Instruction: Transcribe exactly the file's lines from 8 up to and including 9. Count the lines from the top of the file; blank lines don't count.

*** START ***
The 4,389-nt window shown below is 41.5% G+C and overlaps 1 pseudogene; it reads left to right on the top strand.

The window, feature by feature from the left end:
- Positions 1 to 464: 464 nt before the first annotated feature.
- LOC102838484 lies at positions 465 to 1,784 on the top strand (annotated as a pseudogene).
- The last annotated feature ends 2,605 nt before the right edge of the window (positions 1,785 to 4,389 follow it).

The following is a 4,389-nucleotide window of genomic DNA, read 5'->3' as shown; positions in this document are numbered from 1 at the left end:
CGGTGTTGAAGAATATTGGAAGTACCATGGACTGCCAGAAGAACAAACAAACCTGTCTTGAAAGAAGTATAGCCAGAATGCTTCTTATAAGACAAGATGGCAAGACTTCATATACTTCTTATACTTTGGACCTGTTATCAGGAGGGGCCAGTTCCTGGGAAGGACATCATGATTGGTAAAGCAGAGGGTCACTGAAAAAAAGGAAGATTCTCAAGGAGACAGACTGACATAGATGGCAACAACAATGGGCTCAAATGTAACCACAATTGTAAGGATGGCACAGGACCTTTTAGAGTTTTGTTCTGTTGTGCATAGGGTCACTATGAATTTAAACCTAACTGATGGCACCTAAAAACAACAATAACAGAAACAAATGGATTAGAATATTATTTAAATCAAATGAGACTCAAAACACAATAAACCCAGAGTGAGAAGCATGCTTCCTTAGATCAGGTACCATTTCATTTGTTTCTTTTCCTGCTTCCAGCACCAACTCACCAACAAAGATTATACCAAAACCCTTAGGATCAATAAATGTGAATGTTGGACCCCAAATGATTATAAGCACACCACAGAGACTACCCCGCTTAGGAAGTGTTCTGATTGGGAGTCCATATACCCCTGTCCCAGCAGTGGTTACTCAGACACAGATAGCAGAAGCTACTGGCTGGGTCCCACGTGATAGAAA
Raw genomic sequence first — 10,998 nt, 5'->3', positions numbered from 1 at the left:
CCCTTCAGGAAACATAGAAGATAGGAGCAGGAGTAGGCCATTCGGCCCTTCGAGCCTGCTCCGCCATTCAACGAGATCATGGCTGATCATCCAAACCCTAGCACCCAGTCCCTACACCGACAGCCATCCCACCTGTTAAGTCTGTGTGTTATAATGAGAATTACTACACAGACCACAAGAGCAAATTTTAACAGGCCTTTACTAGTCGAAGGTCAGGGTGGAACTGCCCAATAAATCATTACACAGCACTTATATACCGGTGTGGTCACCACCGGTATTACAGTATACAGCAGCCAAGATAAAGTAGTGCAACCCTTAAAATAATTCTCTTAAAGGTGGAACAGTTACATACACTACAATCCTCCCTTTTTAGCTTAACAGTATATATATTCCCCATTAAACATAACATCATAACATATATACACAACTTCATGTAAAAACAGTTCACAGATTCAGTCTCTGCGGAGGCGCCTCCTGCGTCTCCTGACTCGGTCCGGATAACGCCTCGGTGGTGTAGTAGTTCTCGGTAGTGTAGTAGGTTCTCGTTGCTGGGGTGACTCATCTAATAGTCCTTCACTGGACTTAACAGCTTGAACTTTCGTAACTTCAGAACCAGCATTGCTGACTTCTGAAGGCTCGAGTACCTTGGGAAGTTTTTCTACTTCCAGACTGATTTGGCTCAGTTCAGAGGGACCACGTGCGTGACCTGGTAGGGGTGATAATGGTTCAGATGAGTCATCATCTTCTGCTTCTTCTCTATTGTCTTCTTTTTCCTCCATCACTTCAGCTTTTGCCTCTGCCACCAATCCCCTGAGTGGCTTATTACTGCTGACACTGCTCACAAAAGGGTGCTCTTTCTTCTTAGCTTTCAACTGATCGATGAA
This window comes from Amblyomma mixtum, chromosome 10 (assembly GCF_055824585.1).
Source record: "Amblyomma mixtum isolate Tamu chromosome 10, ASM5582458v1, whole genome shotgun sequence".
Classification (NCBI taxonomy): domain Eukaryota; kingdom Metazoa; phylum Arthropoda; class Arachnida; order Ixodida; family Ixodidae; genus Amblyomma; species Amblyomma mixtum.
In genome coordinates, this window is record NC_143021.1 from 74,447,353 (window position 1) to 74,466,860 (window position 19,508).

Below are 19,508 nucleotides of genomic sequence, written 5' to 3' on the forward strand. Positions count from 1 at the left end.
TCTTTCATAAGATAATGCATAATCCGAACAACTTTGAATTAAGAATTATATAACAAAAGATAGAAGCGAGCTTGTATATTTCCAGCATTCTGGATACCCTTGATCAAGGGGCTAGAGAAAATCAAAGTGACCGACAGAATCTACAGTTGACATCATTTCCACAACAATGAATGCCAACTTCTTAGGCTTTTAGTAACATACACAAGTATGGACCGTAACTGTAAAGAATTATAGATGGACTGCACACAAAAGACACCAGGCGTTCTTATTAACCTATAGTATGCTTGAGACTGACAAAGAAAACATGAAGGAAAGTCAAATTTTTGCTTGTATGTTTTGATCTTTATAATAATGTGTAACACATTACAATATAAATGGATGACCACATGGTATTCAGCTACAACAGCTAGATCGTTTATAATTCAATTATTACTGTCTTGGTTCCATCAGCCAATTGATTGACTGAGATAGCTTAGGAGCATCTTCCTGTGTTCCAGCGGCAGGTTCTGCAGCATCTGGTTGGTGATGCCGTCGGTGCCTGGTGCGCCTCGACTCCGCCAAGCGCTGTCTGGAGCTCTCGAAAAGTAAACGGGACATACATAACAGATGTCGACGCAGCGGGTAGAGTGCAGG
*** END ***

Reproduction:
Raw genomic sequence first — 10,998 nt, 5'->3', positions numbered from 1 at the left:
CCCTTCAGGAAACATAGAAGATAGGAGCAGGAGTAGGCCATTCGGCCCTTCGAGCCTGCTCCGCCATTCAACGAGATCATGGCTGATCATCCAAACCCTAGCACCCAGTCCCTACACCGACAGCCATCCCACCTGTTAAGTCTGTGTGTTATAATGAGAATTACTACACAGACCACAAGAGCAAATTTTAACAGGCCTTTACTAGTCGAAGGTCAGGGTGGAACTGCCCAATAAATCATTACACAGCACTTATATACCGGTGTGGTCACCACCGGTATTACAGTATACAGCAGCCAAGATAAAGTAGTGCAACCCTTAAAATAATTCTCTTAAAGGTGGAACAGTTACATACACTACAATCCTCCCTTTTTAGCTTAACAGTATATATATTCCCCATTAAACATAACATCATAACATATATACACAACTTCATGTAAAAACAGTTCACAGATTCAGTCTCTGCGGAGGCGCCTCCTGCGTCTCCTGACTCGGTCCGGATAACGCCTCGGTGGTGTAGTAGTTCTCGGTAGTGTAGTAGGTTCTCGTTGCTGGGGTGACTCATCTAATAGTCCTTCACTGGACTTAACAGCTTGAACTTTCGTAACTTCAGAACCAGCATTGCTGACTTCTGAAGGCTCGAGTACCTTGGGAAGTTTTTCTACTTCCAGACTGATTTGGCTCAGTTCAGAGGGACCACGTGCGTGACCTGGTAGGGGTGATAATGGTTCAGATGAGTCATCATCTTCTGCTTCTTCTCTATTGTCTTCTTTTTCCTCCATCACTTCAGCTTTTGCCTCTGCCACCAATCCCCTGAGTGGCTTATTACTGCTGACACTGCTCACAAAAGGGTGCTCTTTCTTCTTAGCTTTCAACTGATCGATGAA